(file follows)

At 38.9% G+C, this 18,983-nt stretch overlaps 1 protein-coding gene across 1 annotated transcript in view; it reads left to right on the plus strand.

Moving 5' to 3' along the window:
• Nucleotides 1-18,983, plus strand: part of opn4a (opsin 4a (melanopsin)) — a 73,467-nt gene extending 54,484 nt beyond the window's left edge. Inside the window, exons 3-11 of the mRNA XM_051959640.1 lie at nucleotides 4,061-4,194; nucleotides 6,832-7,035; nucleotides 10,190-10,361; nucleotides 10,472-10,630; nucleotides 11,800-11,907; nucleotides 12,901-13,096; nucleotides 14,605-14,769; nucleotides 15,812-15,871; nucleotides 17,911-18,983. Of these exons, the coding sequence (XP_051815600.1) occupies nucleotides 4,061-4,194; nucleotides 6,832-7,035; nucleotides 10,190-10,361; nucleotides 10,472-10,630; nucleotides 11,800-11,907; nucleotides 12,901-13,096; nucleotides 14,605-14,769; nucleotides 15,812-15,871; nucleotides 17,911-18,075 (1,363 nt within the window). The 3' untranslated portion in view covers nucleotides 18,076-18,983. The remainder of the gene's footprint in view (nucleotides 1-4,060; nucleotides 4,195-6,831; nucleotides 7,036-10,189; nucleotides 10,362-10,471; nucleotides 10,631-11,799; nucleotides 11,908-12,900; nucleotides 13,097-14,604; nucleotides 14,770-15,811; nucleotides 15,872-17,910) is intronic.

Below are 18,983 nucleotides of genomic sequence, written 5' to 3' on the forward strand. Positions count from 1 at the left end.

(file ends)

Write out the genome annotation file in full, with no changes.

At 38.9% G+C, this 18,983-nt stretch overlaps 1 protein-coding gene across 1 annotated transcript in view; it reads left to right on the plus strand.

Moving 5' to 3' along the window:
• Nucleotides 1-18,983, plus strand: part of opn4a (opsin 4a (melanopsin)) — a 73,467-nt gene extending 54,484 nt beyond the window's left edge. Inside the window, exons 3-11 of the mRNA XM_051959640.1 lie at nucleotides 4,061-4,194; nucleotides 6,832-7,035; nucleotides 10,190-10,361; nucleotides 10,472-10,630; nucleotides 11,800-11,907; nucleotides 12,901-13,096; nucleotides 14,605-14,769; nucleotides 15,812-15,871; nucleotides 17,911-18,983. Of these exons, the coding sequence (XP_051815600.1) occupies nucleotides 4,061-4,194; nucleotides 6,832-7,035; nucleotides 10,190-10,361; nucleotides 10,472-10,630; nucleotides 11,800-11,907; nucleotides 12,901-13,096; nucleotides 14,605-14,769; nucleotides 15,812-15,871; nucleotides 17,911-18,075 (1,363 nt within the window). The 3' untranslated portion in view covers nucleotides 18,076-18,983. The remainder of the gene's footprint in view (nucleotides 1-4,060; nucleotides 4,195-6,831; nucleotides 7,036-10,189; nucleotides 10,362-10,471; nucleotides 10,631-11,799; nucleotides 11,908-12,900; nucleotides 13,097-14,604; nucleotides 14,770-15,811; nucleotides 15,872-17,910) is intronic.

Below are 18,983 nucleotides of genomic sequence, written 5' to 3' on the forward strand. Positions count from 1 at the left end.